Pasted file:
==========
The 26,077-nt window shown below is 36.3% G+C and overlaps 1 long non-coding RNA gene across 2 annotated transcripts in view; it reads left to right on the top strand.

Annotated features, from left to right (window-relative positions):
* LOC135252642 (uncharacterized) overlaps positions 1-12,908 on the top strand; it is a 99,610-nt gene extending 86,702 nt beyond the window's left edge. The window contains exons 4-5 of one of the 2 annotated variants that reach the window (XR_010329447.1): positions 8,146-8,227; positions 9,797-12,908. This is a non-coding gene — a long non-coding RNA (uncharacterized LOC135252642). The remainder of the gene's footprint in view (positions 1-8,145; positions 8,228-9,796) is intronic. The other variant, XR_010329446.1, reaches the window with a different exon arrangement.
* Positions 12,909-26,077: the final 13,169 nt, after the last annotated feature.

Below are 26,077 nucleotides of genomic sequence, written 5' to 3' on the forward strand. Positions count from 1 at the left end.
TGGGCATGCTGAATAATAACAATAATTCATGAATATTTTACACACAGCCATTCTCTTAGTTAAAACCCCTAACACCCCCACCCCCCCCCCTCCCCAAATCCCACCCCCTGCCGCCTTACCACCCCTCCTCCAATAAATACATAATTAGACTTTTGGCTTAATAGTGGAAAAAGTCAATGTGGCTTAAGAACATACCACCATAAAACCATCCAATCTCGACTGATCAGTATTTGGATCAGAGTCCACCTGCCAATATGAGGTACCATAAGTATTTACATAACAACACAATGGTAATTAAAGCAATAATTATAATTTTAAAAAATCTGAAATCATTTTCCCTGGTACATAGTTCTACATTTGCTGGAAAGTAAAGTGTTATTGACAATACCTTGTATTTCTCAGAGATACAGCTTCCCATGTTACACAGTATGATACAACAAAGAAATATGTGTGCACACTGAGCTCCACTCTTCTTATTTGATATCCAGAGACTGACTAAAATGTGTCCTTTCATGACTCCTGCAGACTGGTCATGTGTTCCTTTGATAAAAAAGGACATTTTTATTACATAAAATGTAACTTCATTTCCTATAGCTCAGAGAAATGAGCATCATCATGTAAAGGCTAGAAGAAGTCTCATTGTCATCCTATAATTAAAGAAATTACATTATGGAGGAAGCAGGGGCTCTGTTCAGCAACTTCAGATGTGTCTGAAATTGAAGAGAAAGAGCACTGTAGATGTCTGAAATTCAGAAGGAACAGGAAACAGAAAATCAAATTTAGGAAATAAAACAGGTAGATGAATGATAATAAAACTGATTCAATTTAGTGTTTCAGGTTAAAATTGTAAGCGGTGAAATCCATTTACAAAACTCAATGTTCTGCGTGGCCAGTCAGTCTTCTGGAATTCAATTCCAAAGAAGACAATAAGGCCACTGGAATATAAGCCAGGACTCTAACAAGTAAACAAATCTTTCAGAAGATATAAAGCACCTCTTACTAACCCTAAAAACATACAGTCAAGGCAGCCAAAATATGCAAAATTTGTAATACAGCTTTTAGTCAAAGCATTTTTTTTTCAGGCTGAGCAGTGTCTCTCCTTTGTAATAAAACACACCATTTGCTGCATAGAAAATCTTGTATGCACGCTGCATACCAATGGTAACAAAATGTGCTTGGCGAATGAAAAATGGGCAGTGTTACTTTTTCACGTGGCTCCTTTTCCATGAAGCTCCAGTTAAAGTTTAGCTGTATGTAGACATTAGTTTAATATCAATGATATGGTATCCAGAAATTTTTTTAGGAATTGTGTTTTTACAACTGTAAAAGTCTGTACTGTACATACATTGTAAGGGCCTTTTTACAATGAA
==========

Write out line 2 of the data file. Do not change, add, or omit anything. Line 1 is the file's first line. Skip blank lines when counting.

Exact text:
Annotated features, from left to right (window-relative positions):